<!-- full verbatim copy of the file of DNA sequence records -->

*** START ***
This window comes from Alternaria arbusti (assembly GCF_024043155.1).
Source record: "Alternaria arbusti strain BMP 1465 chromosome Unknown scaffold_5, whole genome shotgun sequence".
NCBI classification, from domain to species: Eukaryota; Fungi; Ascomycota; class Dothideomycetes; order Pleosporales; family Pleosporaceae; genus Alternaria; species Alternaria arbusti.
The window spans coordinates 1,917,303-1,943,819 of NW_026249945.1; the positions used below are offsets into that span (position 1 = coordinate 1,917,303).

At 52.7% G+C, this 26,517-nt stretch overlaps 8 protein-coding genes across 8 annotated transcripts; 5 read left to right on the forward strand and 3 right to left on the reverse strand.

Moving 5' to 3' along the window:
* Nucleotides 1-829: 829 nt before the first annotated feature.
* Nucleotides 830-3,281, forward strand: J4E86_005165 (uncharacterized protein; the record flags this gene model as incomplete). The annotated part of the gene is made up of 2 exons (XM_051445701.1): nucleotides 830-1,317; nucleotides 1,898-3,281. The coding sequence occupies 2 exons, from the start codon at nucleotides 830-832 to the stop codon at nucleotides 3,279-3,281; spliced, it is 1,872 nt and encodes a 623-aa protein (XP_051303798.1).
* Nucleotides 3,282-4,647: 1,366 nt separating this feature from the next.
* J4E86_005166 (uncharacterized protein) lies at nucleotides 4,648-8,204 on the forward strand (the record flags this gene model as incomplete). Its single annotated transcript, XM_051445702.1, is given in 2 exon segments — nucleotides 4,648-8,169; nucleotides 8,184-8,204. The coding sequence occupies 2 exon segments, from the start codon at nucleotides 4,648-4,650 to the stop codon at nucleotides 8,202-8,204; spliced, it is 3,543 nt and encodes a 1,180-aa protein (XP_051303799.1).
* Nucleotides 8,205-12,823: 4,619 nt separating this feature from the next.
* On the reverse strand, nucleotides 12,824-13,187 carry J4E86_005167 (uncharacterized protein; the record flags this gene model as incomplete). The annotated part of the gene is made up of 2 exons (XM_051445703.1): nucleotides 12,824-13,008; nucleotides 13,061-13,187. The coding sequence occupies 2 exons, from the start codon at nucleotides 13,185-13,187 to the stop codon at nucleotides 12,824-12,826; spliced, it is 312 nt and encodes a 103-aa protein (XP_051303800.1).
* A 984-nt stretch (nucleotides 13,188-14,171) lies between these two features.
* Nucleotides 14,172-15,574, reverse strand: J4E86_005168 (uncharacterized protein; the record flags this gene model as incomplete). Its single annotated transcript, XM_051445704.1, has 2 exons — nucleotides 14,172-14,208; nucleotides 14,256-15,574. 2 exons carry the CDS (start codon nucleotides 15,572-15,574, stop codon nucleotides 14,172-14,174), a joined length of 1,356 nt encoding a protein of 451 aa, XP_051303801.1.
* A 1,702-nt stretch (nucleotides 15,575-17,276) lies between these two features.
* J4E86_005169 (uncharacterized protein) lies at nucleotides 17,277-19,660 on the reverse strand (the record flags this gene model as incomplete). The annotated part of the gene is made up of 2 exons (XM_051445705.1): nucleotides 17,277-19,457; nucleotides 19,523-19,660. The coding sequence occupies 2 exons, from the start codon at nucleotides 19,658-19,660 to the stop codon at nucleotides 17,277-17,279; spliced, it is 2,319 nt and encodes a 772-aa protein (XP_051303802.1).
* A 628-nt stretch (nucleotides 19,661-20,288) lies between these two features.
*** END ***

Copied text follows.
This window comes from Alternaria arbusti (assembly GCF_024043155.1).
Source record: "Alternaria arbusti strain BMP 1465 chromosome Unknown scaffold_5, whole genome shotgun sequence".
NCBI classification, from domain to species: Eukaryota; Fungi; Ascomycota; class Dothideomycetes; order Pleosporales; family Pleosporaceae; genus Alternaria; species Alternaria arbusti.
The window spans coordinates 1,917,303-1,943,819 of NW_026249945.1; the positions used below are offsets into that span (position 1 = coordinate 1,917,303).

At 52.7% G+C, this 26,517-nt stretch overlaps 8 protein-coding genes across 8 annotated transcripts; 5 read left to right on the forward strand and 3 right to left on the reverse strand.

Moving 5' to 3' along the window:
* Nucleotides 1-829: 829 nt before the first annotated feature.
* Nucleotides 830-3,281, forward strand: J4E86_005165 (uncharacterized protein; the record flags this gene model as incomplete). The annotated part of the gene is made up of 2 exons (XM_051445701.1): nucleotides 830-1,317; nucleotides 1,898-3,281. The coding sequence occupies 2 exons, from the start codon at nucleotides 830-832 to the stop codon at nucleotides 3,279-3,281; spliced, it is 1,872 nt and encodes a 623-aa protein (XP_051303798.1).
* Nucleotides 3,282-4,647: 1,366 nt separating this feature from the next.
* J4E86_005166 (uncharacterized protein) lies at nucleotides 4,648-8,204 on the forward strand (the record flags this gene model as incomplete). Its single annotated transcript, XM_051445702.1, is given in 2 exon segments — nucleotides 4,648-8,169; nucleotides 8,184-8,204. The coding sequence occupies 2 exon segments, from the start codon at nucleotides 4,648-4,650 to the stop codon at nucleotides 8,202-8,204; spliced, it is 3,543 nt and encodes a 1,180-aa protein (XP_051303799.1).
* Nucleotides 8,205-12,823: 4,619 nt separating this feature from the next.
* On the reverse strand, nucleotides 12,824-13,187 carry J4E86_005167 (uncharacterized protein; the record flags this gene model as incomplete). The annotated part of the gene is made up of 2 exons (XM_051445703.1): nucleotides 12,824-13,008; nucleotides 13,061-13,187. The coding sequence occupies 2 exons, from the start codon at nucleotides 13,185-13,187 to the stop codon at nucleotides 12,824-12,826; spliced, it is 312 nt and encodes a 103-aa protein (XP_051303800.1).
* A 984-nt stretch (nucleotides 13,188-14,171) lies between these two features.
* Nucleotides 14,172-15,574, reverse strand: J4E86_005168 (uncharacterized protein; the record flags this gene model as incomplete). Its single annotated transcript, XM_051445704.1, has 2 exons — nucleotides 14,172-14,208; nucleotides 14,256-15,574. 2 exons carry the CDS (start codon nucleotides 15,572-15,574, stop codon nucleotides 14,172-14,174), a joined length of 1,356 nt encoding a protein of 451 aa, XP_051303801.1.
* A 1,702-nt stretch (nucleotides 15,575-17,276) lies between these two features.
* J4E86_005169 (uncharacterized protein) lies at nucleotides 17,277-19,660 on the reverse strand (the record flags this gene model as incomplete). The annotated part of the gene is made up of 2 exons (XM_051445705.1): nucleotides 17,277-19,457; nucleotides 19,523-19,660. The coding sequence occupies 2 exons, from the start codon at nucleotides 19,658-19,660 to the stop codon at nucleotides 17,277-17,279; spliced, it is 2,319 nt and encodes a 772-aa protein (XP_051303802.1).
* A 628-nt stretch (nucleotides 19,661-20,288) lies between these two features.